A growing interest in still life photography brought me to medium format. More specifically, it was the desire for larger negatives. At the time, early February 2020, I was focused on darkroom printing and wanted to print larger than 8×10. Ahh, the good old days…
Although I did not start out with the idea of doing still life photography, it’s not surprising that I find it compelling—I love still life paintings. Also, flower portraits, which I did set out to do, are my favorite still-life subject. It seems I was destined for this. By early 2020, I had begun seriously contemplating buying medium format gear. After having started the Vintage Minolta Love Project, naturally, I went looking for a Minolta AutoCord. Autocords are beautiful cameras, but working models in good condition were scarce, and those few were very expensive. I wanted a working camera with good optics that did not cost a fortune. After looking at 645 systems, which were even more expensive than Autocords, I decided to search for a Yashica.
Yashica 6×6 cameras came to market in the 1950s when TLR systems were all the rage. All closely copied Rolleicords, which were the leaders in this area. There are six generations of Yashica’s ending with the Yashica Mat 124G last produced in 1986. Based on what I’ve read on forums, not too long ago, these systems were dirt cheap relics of a bygone era. Today, mint Yashica Mat 124Gs go for 500 dollars or more.
After a few weeks of searching and waiting, I found a Yashica 124, the model immediately before the 124G. I got a great deal on the camera, but I didn’t realize why until later. I had an issue with the camera and had to contact the seller. I believe that’s when I noticed the eBay listing was for a Yashica-12, a much earlier model, which explains why no one else had bought it.
Making the deal even sweeter were the two sets of auxiliary lenses the seller included. Yashica 6×6 cameras have fixed lenses. However, to add flexibility, the cameras have a standard Bay-1 bayonet mount that allows one to attach auxiliary lenses. Yashica produced Bay-1 compatible telephoto and wide-angle auxiliary lenses that come in pairs consisting of a viewing lens and a taking lens for each focal length. The Yashica 124 has an 80mm f3.5 lens. The auxiliary telephoto increases the focal length by 50% to 112.5mm, and the auxiliary wide-angle lens decreases it down to about 58mm. Unfortunately, the meter doesn’t work, which I knew beforehand. All ended well with the seller, and I have been happy with my purchase.
Since I’m interested in shooting still life images, I went looking for a set of close-up lenses. They come in +1 and +2 strengths, allowing one to shoot from about 30 down to about 14 inches from the subject (the 80mm lens has a MFD of 3.5 feet). These also come in taking/viewing pairs. I managed to find a great deal for these as well. They are not Yashica, but so far, they seem to be good optically.
I’ve only shot three rolls because, after those three, my attention moved to setting up the studio. Each roll has been a learning experience. I almost completely ruined the first roll while it was being developed. Accidentally, I left out the central part of the developing tank, so light leaking in exposed most of the frames. It was the third or fourth roll of film I had ever developed, so I made a typical rookie mistake. Even worse, those frames that survived were out of focus. I bought clip-on reading lenses in order to see better when using the pop-up magnifier, which solved the focusing problem.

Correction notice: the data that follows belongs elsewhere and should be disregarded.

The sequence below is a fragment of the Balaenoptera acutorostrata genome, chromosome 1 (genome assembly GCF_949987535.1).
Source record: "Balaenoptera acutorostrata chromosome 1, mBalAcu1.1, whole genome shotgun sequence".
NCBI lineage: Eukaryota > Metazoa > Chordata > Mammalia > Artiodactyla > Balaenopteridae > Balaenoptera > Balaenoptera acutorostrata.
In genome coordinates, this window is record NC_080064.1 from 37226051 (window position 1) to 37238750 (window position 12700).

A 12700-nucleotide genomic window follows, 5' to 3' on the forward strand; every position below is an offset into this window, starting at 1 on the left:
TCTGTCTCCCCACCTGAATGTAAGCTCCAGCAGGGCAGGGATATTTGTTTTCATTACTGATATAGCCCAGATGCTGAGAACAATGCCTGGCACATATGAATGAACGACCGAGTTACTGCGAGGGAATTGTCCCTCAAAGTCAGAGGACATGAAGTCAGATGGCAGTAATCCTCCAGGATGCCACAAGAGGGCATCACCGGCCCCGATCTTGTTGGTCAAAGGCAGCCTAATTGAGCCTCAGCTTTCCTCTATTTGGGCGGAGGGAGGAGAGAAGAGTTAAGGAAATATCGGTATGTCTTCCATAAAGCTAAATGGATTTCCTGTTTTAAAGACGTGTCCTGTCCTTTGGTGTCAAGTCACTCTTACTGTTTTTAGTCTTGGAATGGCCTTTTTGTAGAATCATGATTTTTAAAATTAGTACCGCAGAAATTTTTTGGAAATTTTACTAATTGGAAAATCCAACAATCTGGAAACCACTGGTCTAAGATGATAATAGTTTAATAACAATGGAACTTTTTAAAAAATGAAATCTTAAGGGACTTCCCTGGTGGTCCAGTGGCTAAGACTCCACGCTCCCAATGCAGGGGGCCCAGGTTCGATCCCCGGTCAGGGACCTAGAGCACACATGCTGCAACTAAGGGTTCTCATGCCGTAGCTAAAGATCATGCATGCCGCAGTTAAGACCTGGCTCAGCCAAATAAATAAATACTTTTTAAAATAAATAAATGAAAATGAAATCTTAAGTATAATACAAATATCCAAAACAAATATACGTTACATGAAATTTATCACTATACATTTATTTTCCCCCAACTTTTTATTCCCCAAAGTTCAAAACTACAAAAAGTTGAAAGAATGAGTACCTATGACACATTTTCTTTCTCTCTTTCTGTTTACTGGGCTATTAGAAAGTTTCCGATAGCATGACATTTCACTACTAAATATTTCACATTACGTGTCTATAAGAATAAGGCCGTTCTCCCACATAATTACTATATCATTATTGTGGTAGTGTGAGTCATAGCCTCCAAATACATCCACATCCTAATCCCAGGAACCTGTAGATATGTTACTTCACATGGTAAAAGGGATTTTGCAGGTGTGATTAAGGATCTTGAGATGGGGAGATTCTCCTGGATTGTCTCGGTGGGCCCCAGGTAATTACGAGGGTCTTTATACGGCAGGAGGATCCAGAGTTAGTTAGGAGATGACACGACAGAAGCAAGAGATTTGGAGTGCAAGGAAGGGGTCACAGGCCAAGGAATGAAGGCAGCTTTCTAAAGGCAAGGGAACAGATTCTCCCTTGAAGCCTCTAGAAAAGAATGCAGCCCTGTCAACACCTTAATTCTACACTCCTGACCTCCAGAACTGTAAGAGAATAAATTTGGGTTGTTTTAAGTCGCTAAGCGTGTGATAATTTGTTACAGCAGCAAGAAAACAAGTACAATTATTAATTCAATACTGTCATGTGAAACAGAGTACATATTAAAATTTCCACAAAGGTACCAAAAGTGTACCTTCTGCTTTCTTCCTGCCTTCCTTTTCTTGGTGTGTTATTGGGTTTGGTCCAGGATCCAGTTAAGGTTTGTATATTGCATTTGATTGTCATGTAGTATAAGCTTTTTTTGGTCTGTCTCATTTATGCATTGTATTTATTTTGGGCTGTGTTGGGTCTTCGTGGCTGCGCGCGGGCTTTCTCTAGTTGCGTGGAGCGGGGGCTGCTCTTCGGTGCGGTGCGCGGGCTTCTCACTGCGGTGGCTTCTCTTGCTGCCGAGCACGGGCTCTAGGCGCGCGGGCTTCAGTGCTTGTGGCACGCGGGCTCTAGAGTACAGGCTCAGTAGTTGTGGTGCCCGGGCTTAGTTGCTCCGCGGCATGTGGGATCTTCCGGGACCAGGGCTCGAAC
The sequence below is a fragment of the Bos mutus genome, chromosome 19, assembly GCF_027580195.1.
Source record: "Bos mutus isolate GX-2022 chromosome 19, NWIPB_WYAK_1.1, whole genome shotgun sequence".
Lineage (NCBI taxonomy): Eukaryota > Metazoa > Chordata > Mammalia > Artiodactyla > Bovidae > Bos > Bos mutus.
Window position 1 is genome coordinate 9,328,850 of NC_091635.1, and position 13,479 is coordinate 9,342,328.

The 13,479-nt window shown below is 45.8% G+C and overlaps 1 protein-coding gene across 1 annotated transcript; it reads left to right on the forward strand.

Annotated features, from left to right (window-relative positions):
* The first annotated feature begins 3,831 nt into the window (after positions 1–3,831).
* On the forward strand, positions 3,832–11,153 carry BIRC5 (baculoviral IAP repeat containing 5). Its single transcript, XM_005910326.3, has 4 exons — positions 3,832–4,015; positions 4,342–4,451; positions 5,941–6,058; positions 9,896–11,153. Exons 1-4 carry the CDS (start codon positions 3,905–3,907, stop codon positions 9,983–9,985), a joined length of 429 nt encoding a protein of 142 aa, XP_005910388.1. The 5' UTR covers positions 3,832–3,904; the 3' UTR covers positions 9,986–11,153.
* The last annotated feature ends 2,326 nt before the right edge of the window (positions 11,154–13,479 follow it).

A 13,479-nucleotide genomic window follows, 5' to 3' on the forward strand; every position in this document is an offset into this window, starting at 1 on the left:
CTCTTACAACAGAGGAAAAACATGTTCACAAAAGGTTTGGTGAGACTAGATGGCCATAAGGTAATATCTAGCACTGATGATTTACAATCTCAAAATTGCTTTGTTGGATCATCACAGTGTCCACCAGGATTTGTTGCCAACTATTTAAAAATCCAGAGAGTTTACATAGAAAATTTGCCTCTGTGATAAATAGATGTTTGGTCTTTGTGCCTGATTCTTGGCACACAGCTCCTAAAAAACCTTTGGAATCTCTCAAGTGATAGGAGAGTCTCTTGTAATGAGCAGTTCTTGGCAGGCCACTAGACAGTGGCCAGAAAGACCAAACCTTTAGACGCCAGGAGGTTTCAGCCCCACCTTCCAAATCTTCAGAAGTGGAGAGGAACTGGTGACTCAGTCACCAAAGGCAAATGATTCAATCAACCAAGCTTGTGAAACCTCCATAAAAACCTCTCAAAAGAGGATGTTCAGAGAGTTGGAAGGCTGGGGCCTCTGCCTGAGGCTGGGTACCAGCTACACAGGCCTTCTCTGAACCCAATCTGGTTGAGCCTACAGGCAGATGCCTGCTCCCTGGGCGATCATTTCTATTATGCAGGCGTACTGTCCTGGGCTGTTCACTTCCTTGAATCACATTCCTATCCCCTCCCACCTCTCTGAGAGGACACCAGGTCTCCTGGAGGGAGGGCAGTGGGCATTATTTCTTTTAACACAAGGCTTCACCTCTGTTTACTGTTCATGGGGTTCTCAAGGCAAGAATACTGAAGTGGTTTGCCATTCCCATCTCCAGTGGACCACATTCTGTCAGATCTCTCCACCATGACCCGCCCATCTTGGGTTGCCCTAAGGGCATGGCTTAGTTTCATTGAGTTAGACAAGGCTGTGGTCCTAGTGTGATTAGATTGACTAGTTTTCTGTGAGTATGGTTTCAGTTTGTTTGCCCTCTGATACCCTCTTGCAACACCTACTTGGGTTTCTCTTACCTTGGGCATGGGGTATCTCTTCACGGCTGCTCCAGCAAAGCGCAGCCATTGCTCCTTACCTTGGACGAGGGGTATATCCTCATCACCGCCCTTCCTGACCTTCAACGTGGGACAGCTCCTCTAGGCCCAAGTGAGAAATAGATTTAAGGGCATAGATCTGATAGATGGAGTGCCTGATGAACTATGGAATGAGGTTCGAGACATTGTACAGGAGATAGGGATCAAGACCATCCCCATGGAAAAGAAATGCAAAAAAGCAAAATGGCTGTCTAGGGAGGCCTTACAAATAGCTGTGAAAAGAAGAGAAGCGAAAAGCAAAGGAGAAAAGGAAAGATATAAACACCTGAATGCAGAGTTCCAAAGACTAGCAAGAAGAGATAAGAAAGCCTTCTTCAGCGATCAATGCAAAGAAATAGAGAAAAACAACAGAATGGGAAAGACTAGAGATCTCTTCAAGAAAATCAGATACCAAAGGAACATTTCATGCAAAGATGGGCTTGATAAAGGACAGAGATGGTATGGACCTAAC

The second roll went much better during shooting but almost as bad during development. Somehow, I unraveled the film while taking my hand out of the dark bag, again exposing the roll. However, this time all the frames survived, but a few had light leaks. That second roll came out with sharp images, good tonal range, and very nice grain. I was surprised by how well the HP5+ performed.
More confident using the camera, I went with Kodak Ektar 100 for the third roll. I’m not sure what I was thinking, but for whatever reason, I went out in a heavy drizzle to shoot the garden. I had to put a jacket over my head to cover the camera, like when using a view camera. I’m sure people driving by thought I was nuts. As I had read, the Ektar produced saturated colors, especially reds. That was my first roll of Ektar, so I’ll have to see how much I like it long-term.
I tried using the auxiliary telephoto and wide-angle lenses—bad idea. Fumbling in what was now a light rain, I got them wet and panicked. Looking at the images, I really cannot tell that much difference. The results produced by differences in focal length are not that pronounced. But, to my credit, and despite the rain and flipped view, the images were pretty sharp.
I’ve done basic testing with the close-up lenses in the studio. So far, I’ve mapped out the field of view and image depth. This info was used to measure for props and backgrounds. I haven’t tried the auxiliary lenses in the studio.
Overall, I would rate the shooting experience as very positive. Lens flare has been an annoyance, but I bought a 3D-printed hood that seems to work well. I also found a Bay-1 step-up filter ring that allows me to use my 49mm filters, which I’ll be testing soon. I have a lot more exploring to do, and now that the studio is ready, I’m eager to get started.
One thing I really like, but never thought of before the Yashica, is using the waist-level finder. Every time I look through it, I imagine myself 60 years ago in some exotic locale carefully documenting something newsworthy. Having to put the jacket over my head and viewfinder while it was raining made this feeling even more intense. Does make-believe count as a reason to use a camera? No matter…I’m having fun!